“Probably my whole life is art in a way,” the Berlin-based artist and performer Juwelia said Thursday over e-mail. “It could be that I am an alien, or perhaps a crate of beer—who knows. Everybody can see in me what he or she wants, and for me it’s interesting to see what they see.” The artist opens her first New York solo show tonight at Jack Hanley Gallery on the Lower East Side, which dovetails with the premiere of Paintings, a book of her work published by Peradam. There will also be a performance. Saturday sees a book launch and another performance at Printed Matter in Chelsea.
“When I showed Jack Hanley and Brandy Carstens, the gallery director, images for the upcoming book, they immediately proposed the show,” Elizabeth Jaeger, who runs Peradam alongside Sam Cate-Gumpert, said Thursday. “The work speaks for itself.” The colorful paintings—which feature a self-contained aesthetic universe that often includes images of legs, vases, parties, puppies, and cakes—are matched up with interiors that at times mirror how the artist decorates the gallery itself for her shows. Images from performances make their way onto the canvas and vice versa.
“Many people see me as one cohesive piece of art, but I see my work and my shows as different pairs of shoes. Whatever is more successful at the time, painting or performing, dictates how I think of myself at the time, a painter or a performer,” Juwelia explained. Born in Korbach, Germany, Juwelia moved to Berlin at 22, in 1985, and started working on paintings on large canvases. Her performance name came about two years later. “The name came from a street sign I saw with a friend. He turned to me and said ‘your name will be Juwelia now,’” she explained.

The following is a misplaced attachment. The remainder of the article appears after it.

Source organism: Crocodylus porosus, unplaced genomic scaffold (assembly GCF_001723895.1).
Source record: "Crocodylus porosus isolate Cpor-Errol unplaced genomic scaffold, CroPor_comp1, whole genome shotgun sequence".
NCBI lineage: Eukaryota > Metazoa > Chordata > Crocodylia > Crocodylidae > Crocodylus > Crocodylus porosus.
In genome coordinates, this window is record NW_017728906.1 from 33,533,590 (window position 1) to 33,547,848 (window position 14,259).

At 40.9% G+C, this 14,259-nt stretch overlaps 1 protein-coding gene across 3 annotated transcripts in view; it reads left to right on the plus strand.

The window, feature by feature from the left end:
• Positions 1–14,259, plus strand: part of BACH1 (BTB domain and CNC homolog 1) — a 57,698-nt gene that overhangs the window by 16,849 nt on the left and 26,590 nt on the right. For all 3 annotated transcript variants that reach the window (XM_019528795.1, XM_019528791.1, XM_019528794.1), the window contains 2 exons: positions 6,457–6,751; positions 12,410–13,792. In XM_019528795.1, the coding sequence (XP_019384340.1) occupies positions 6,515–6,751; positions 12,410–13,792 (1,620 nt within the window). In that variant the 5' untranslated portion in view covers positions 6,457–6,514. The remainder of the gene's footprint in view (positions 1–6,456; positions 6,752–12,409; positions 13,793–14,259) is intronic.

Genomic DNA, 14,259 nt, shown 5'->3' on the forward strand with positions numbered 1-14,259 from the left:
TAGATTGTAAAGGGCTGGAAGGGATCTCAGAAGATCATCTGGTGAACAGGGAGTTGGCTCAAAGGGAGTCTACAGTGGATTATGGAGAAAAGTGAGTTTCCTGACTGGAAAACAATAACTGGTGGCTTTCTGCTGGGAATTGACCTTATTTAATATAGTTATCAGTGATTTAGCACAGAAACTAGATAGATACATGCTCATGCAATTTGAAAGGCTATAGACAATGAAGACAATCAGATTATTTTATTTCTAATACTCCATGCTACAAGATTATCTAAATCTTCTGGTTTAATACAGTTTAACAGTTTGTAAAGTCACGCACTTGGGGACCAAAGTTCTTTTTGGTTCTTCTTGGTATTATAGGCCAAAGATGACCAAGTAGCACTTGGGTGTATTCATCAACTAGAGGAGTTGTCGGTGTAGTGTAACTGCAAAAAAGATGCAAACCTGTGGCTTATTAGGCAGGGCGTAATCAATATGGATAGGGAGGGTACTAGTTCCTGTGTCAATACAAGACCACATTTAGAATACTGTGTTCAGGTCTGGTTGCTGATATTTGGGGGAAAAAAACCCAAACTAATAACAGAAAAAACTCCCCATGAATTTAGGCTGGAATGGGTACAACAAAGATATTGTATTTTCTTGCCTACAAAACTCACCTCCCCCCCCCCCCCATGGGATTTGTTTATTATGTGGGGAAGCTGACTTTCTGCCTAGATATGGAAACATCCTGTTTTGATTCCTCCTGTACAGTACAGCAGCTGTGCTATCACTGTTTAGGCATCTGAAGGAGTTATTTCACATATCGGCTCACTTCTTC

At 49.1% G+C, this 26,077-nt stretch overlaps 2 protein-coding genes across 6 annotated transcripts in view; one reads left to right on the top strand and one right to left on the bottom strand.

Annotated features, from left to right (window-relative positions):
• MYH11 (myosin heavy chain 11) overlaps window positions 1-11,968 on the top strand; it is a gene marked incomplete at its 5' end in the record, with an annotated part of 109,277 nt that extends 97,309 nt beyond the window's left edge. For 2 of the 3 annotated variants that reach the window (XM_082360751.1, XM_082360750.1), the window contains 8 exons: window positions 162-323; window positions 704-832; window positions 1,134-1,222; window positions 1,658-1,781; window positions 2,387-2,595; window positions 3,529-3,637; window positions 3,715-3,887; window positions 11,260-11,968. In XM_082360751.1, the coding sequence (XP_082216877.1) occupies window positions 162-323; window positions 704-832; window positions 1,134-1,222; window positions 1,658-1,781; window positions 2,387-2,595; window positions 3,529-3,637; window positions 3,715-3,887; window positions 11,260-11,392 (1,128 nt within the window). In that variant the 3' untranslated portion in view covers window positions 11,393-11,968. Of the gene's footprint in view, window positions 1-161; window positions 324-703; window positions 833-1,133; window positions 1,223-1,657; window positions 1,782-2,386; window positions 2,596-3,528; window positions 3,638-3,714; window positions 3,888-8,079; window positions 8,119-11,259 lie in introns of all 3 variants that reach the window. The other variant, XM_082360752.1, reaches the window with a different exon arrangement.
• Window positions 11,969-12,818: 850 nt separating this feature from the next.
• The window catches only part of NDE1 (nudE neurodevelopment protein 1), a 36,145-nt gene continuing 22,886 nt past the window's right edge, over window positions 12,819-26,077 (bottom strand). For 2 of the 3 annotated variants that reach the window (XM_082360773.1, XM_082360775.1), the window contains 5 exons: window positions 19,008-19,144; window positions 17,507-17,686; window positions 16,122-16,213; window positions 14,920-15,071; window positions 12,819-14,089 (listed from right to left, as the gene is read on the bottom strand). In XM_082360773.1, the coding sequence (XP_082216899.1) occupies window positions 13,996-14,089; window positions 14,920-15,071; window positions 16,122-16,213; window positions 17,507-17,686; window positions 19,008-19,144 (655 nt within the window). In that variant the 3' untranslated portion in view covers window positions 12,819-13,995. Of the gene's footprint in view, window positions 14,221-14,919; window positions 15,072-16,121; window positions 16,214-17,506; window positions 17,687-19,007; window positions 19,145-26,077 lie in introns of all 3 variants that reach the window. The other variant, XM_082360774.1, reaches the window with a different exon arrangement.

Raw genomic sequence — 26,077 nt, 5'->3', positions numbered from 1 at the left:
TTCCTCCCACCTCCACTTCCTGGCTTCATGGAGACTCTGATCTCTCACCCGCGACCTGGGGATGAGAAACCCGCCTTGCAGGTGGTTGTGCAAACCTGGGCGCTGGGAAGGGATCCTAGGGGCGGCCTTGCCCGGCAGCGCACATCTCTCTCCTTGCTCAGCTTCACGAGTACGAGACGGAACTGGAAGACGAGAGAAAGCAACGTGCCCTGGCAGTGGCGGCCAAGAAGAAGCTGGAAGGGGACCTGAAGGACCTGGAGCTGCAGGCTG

Jaeger met Juwelia in 2009 after she blindly attended a performance at Galerie Studio St. St., the project space founded by Juwelia in 2006 that still exists to this day. “Since I was alone for the summer, Galerie Studio St. St. became kind of a safe space for me, and Juwelia and I became friends,” Jaeger said. The collaboration with Peradam came about after Jaeger and Juwelia reconnected last May in Berlin. They had a running joke back in 2009 that Jaeger would eventually be her New York gallerist—an absurd thought at the time, considering she was 21 and lived in Portland. “The book was a way of giving life to that old joke,” Jaeger explained.
The book is a catalogue of 74 paintings made by the artist between the 2004 and 2015 and includes essays by both Juwelia and Jaeger. Paintings is organized and designed by Juwelia’s friend Hagen Verleger, who has served as, according to Jaeger, “the translator, artist liaison, and manager on their visit to NY.” The book covers the painter’s full range of topical concerns: her gallery and the aforementioned puppies and cakes, yes, but also things like the countryside, seaside, and U-Bahn.
Although Juwelia mentioned that she has been having stomach problems—a mix of stress, excitement, and the feeling that “the water is not good in New York”—she is genuinely thrilled to be showing her work here. “The paintings look amazing in the New York light, it’s a different light than in Berlin,” Juwelia explained. “For the first time ever I can step back from the paintings and see them from a distance, my studio is so small in Berlin, and for the first time I see them completely—I realize I am a genius.”